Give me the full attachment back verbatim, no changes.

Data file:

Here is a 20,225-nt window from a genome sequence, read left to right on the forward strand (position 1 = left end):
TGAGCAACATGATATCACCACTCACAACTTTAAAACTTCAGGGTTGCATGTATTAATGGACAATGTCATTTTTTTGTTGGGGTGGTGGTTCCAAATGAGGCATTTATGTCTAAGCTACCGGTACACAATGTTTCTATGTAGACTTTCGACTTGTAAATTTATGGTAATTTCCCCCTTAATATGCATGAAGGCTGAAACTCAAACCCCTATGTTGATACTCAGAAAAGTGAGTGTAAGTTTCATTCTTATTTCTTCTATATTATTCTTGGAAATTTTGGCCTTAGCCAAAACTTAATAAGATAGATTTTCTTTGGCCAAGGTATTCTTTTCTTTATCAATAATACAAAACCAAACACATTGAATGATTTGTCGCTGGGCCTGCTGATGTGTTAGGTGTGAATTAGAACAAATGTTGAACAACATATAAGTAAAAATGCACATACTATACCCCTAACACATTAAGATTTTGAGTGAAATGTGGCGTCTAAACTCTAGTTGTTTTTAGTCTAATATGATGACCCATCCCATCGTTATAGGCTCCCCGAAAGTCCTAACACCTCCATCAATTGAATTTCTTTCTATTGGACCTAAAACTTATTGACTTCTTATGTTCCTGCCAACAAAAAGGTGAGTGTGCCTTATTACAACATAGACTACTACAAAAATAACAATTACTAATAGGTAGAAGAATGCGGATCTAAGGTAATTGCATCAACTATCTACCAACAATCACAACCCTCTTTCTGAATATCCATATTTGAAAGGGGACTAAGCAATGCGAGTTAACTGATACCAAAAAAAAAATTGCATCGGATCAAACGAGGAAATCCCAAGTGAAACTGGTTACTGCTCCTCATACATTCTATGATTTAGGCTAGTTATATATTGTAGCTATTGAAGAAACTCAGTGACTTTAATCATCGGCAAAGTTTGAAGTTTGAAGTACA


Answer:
Here is a 20,225-nt window from a genome sequence, read left to right on the forward strand (position 1 = left end):
TGAGCAACATGATATCACCACTCACAACTTTAAAACTTCAGGGTTGCATGTATTAATGGACAATGTCATTTTTTTGTTGGGGTGGTGGTTCCAAATGAGGCATTTATGTCTAAGCTACCGGTACACAATGTTTCTATGTAGACTTTCGACTTGTAAATTTATGGTAATTTCCCCCTTAATATGCATGAAGGCTGAAACTCAAACCCCTATGTTGATACTCAGAAAAGTGAGTGTAAGTTTCATTCTTATTTCTTCTATATTATTCTTGGAAATTTTGGCCTTAGCCAAAACTTAATAAGATAGATTTTCTTTGGCCAAGGTATTCTTTTCTTTATCAATAATACAAAACCAAACACATTGAATGATTTGTCGCTGGGCCTGCTGATGTGTTAGGTGTGAATTAGAACAAATGTTGAACAACATATAAGTAAAAATGCACATACTATACCCCTAACACATTAAGATTTTGAGTGAAATGTGGCGTCTAAACTCTAGTTGTTTTTAGTCTAATATGATGACCCATCCCATCGTTATAGGCTCCCCGAAAGTCCTAACACCTCCATCAATTGAATTTCTTTCTATTGGACCTAAAACTTATTGACTTCTTATGTTCCTGCCAACAAAAAGGTGAGTGTGCCTTATTACAACATAGACTACTACAAAAATAACAATTACTAATAGGTAGAAGAATGCGGATCTAAGGTAATTGCATCAACTATCTACCAACAATCACAACCCTCTTTCTGAATATCCATATTTGAAAGGGGACTAAGCAATGCGAGTTAACTGATACCAAAAAAAAAATTGCATCGGATCAAACGAGGAAATCCCAAGTGAAACTGGTTACTGCTCCTCATACATTCTATGATTTAGGCTAGTTATATATTGTAGCTATTGAAGAAACTCAGTGACTTTAATCATCGGCAAAGTTTGAAGTTTGAAGTACA